TD turned 16 in the middle of March.  And how grown up she is! As we always do, we asked her to decide the theme for her party, and this year she chose (and which 16 year old wouldn't) PIRATES.  She felt she had missed out on this theme when she was 6, so 16 was a good time to catch up.

This presented a bit of a challenge. Sixteen year olds require a little more than the usual sweet treasure hunt in the back garden and cardboard swords and parrots and rainbow jelly.  All party planning starts with a good breakfast:  Andrew and I choose a cafe, take reams of paper and a couple of pencils and plot out possible party activities.  Ideas tend to start on the grand scale, and thoughts of building a garden size Pirate ship, of firing cannons with real gunpowder, and walking the plank all seemed like good ideas.

Google disagreed.  Apparently gun powder is dangerous and not recommended for home use.  Giant ships take a lot of wood and a long time to build. Walking the plank may not seem like fun to young pirates.  We needed a second breakfast.
Andrew building the ship late at night....

We raced up to party day, fitting in family commitments, hectic work schedules and all the party prep.  But by 6pm on Friday, all was set and the Jolly Roger flags were hoisted.  TD has delightful friends (and a large number of them.)  They all entered into the spirit of the Great Piratical Rumbustification (thanks Margaret Mahy for a fabulous children's book with that title) with great enthusiasm.  We did shoot cannon (tennis) balls at a 2D Pirate ship.  The cannons were spring loaded, so no novice pirates were harmed in the shooting of them.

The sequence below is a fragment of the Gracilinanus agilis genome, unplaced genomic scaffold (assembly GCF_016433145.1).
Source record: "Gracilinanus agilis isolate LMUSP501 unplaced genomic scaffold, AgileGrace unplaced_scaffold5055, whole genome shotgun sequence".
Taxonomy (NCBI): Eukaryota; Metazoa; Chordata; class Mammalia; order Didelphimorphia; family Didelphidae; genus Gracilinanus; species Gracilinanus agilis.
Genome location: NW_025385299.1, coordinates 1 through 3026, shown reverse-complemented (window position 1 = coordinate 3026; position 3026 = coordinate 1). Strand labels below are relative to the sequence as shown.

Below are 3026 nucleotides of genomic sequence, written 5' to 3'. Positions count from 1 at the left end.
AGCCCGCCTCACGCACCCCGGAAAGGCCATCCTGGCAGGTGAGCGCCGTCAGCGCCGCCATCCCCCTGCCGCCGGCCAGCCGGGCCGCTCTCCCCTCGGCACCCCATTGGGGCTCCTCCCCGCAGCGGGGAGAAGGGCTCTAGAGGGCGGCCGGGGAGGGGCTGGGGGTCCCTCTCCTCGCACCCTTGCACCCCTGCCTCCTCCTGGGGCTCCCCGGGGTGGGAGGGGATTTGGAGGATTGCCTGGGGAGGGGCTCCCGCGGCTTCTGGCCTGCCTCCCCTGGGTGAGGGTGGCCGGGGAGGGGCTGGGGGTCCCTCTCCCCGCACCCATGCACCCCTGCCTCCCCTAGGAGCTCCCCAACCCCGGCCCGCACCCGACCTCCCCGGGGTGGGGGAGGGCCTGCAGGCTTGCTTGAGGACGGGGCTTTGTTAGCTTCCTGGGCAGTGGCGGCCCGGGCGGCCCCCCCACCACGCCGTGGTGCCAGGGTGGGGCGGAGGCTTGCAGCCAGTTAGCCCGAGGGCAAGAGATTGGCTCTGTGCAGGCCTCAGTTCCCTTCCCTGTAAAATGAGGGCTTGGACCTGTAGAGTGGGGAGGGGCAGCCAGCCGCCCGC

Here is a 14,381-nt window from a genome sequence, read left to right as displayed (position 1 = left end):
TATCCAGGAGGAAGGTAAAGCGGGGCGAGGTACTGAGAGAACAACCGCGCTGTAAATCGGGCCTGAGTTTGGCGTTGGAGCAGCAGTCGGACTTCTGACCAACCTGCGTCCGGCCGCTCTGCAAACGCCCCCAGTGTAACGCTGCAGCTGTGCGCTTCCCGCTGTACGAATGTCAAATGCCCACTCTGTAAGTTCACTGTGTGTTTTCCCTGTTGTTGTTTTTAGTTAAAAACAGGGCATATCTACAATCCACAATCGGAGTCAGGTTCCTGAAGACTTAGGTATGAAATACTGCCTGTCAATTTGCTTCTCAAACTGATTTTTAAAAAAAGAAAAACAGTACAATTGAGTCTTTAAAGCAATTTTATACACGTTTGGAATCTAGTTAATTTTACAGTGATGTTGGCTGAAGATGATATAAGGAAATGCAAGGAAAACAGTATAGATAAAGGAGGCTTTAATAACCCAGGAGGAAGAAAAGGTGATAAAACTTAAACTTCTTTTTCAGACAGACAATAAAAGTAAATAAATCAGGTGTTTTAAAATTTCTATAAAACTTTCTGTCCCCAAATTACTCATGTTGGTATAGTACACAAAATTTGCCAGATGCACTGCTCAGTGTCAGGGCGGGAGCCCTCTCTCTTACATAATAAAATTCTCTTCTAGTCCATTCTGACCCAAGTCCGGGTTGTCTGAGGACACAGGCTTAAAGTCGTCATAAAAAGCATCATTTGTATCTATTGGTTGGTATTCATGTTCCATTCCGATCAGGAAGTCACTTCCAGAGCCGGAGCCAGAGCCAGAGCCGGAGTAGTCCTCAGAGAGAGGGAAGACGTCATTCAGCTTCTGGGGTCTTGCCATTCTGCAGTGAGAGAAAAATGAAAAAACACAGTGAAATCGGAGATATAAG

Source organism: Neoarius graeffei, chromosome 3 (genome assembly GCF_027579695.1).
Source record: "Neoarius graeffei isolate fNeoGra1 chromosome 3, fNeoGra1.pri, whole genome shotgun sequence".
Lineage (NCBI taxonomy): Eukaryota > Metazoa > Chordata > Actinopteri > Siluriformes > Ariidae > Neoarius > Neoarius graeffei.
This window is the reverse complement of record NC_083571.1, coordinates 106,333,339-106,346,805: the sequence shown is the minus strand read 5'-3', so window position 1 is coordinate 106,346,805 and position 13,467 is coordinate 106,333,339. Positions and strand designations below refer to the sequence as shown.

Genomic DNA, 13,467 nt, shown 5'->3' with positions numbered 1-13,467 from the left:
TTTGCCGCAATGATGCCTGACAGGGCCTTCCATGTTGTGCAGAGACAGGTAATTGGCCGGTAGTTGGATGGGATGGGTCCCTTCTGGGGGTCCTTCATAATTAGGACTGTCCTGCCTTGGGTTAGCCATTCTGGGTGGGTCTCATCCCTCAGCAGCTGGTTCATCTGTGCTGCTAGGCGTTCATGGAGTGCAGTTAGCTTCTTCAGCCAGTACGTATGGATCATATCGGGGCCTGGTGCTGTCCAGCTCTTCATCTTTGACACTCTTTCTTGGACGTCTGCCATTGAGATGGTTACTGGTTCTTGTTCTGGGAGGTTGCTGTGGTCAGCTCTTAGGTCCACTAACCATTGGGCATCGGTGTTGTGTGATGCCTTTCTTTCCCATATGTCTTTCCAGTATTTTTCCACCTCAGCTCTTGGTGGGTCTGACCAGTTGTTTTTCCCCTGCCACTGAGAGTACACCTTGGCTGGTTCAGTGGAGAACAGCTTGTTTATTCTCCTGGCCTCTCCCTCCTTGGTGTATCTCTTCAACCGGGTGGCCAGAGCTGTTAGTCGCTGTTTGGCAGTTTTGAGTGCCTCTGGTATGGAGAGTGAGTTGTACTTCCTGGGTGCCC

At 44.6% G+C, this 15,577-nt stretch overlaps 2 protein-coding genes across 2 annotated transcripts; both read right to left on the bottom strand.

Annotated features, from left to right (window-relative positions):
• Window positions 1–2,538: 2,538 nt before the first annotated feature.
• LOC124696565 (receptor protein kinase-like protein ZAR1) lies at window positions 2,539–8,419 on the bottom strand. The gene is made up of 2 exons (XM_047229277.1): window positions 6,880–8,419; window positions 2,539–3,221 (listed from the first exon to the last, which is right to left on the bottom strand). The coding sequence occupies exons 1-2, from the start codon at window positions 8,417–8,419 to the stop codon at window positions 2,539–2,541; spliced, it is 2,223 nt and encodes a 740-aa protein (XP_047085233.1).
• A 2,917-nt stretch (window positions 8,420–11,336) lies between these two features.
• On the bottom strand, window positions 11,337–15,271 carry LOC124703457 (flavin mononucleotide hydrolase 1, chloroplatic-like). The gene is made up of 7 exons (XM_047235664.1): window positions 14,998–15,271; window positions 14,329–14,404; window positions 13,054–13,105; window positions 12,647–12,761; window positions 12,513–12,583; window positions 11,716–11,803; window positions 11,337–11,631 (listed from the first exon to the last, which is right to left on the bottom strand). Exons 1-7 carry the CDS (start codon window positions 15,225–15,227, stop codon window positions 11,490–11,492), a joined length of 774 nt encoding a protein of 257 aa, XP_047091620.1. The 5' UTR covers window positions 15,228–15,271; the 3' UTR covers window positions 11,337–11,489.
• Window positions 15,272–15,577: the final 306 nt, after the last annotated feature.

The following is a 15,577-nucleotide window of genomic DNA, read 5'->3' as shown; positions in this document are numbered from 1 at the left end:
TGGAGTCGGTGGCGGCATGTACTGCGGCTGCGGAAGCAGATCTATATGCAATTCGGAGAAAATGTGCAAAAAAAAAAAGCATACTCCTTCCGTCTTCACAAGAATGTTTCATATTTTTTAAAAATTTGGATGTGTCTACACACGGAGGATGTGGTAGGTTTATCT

The main activity for the evening was making treasure chests.  This required a fair amount of preparation and huge dollops of bravery on our part.  Twenty five teenagers wielding hammers, aiming at small nails, using superglue, grinding off sharp nail points proved to be a loud festive occasion - a true Birthday Bash.  The results were astounding.  The treasure chests looked great, but that is not what I am referring to.  The result was a group of 16 year olds co-operating with each other, chatting as they worked, engaged in the moment and being creative.  The astounding result was a celebration of TD with a symphony of hammering.

Andrew and I needed more hands on deck for this activity.  It takes really great friends to arrive on a Friday evening, who don't mind crouching on the dining room floor and a lot of noise. They helped the learner pirates with the basics of carpentry - like which way round a nail goes, and how to remove a wonky tack, with making sure everyone got the right pieces at the right time, and with serving the pudding and answering the queries when our hands are full.  Me Hearties Kathleen, Natalie and Paul ye be fine buccaneers - thank you!

The treasure chest I made may look empty at the moment, but really it is filled with happiness and unseen treasures of thankfulness that we could celebrate TDs 16th birthday.

And diabetes?  It was there, but just for the evening we told it to Walk the Plank.


PS I realise that some of you may be a bit disappointed that diabetes is not the main focus of all my posts.  There is a reason for that.  But if you are looking for more information and some excellent blogs, please have a look at https://blog.feedspot.com/diabetes_blogs/

Tuesday, 26 February 2019

The Rabbit under the bed



Arriving late to a funeral is bad form.  Our timing was all off on Sunday, and we were running spectacularly late for a lunch in celebration of Andrew’s Aunt’s life.  The family are the kindest, gentlest, most welcoming people in the world, and they were not bothered by our tardiness at all.